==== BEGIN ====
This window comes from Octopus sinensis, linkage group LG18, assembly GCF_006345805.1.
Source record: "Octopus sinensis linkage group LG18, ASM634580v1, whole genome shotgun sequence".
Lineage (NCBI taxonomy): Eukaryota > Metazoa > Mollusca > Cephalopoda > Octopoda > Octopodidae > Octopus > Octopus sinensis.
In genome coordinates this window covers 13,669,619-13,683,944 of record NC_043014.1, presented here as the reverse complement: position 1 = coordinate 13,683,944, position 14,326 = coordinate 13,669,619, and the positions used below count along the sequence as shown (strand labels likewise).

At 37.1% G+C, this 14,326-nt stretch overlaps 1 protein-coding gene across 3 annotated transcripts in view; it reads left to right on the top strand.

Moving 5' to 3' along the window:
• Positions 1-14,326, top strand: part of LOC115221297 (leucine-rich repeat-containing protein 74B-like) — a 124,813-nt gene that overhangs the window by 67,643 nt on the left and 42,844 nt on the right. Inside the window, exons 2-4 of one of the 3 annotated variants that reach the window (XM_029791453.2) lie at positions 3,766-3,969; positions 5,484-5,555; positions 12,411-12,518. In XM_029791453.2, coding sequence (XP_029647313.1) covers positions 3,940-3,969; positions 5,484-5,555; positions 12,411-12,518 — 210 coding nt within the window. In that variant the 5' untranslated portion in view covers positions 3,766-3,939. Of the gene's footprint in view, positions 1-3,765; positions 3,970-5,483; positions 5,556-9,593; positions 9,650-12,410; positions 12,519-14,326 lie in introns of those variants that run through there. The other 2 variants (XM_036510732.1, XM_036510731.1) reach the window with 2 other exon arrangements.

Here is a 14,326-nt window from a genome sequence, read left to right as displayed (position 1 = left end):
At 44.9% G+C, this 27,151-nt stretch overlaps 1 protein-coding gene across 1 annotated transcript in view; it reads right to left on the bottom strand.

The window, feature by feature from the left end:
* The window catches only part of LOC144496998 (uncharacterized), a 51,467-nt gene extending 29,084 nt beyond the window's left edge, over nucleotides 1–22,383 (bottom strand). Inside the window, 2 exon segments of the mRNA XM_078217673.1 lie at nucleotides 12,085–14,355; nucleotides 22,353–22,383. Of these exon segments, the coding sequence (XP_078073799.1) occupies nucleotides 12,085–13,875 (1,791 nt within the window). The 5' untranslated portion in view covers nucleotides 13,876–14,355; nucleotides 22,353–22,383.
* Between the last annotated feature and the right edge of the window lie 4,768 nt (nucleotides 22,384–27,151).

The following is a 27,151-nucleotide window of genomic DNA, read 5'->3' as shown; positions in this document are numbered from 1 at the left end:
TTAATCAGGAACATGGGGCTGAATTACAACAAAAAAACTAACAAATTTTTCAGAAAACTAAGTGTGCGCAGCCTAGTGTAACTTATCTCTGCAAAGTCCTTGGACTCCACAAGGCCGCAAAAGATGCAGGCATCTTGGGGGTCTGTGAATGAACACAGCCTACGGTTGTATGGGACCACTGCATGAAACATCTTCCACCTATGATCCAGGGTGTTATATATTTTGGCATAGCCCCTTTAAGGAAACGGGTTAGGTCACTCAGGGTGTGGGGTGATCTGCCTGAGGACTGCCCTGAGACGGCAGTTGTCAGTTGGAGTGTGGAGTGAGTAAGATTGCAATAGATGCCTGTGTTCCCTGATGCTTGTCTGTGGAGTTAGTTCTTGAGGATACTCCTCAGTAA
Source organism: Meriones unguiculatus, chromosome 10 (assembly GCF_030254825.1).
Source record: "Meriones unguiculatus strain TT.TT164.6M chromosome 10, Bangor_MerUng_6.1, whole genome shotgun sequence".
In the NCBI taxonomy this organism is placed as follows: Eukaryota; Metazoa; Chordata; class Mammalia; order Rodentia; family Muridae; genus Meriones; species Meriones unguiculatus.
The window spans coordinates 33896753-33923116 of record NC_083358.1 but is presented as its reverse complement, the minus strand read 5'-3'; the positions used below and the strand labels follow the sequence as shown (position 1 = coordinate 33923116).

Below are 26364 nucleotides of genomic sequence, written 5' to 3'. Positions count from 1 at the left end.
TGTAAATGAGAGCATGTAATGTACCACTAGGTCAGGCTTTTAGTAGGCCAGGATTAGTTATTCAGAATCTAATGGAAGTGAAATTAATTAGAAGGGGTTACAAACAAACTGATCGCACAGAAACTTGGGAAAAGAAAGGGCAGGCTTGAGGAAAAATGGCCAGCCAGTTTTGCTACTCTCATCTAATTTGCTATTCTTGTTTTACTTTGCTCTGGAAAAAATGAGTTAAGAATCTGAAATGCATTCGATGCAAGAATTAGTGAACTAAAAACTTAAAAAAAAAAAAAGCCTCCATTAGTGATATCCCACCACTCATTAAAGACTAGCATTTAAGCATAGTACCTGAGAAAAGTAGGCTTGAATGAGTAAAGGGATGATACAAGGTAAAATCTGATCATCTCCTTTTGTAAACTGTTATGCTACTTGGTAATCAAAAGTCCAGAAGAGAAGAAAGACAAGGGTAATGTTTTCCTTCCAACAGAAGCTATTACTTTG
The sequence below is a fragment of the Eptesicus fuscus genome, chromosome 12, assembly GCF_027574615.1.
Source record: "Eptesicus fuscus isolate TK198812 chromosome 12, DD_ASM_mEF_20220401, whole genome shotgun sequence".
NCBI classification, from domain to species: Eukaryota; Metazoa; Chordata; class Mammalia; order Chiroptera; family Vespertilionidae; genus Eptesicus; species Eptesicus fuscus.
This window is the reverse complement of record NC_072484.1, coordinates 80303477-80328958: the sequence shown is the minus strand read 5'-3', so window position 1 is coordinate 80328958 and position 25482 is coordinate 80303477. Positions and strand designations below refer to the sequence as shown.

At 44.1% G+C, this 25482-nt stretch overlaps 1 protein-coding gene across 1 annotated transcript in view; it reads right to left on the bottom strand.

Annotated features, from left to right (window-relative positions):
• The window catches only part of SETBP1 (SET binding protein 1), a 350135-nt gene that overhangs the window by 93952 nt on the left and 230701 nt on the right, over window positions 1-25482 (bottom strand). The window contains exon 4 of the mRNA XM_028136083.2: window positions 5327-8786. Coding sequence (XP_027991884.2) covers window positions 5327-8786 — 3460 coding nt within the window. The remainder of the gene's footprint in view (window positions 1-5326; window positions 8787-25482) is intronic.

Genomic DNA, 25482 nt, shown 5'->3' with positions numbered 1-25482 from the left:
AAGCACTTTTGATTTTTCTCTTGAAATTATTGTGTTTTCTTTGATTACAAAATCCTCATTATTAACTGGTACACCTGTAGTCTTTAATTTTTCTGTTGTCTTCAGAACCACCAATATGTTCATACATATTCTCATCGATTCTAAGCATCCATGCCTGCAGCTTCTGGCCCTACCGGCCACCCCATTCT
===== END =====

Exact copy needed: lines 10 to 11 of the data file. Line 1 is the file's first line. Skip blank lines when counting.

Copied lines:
The window, feature by feature from the left end:
* The window catches only part of LOC144496998 (uncharacterized), a 51,467-nt gene extending 29,084 nt beyond the window's left edge, over nucleotides 1–22,383 (bottom strand). Inside the window, 2 exon segments of the mRNA XM_078217673.1 lie at nucleotides 12,085–14,355; nucleotides 22,353–22,383. Of these exon segments, the coding sequence (XP_078073799.1) occupies nucleotides 12,085–13,875 (1,791 nt within the window). The 5' untranslated portion in view covers nucleotides 13,876–14,355; nucleotides 22,353–22,383.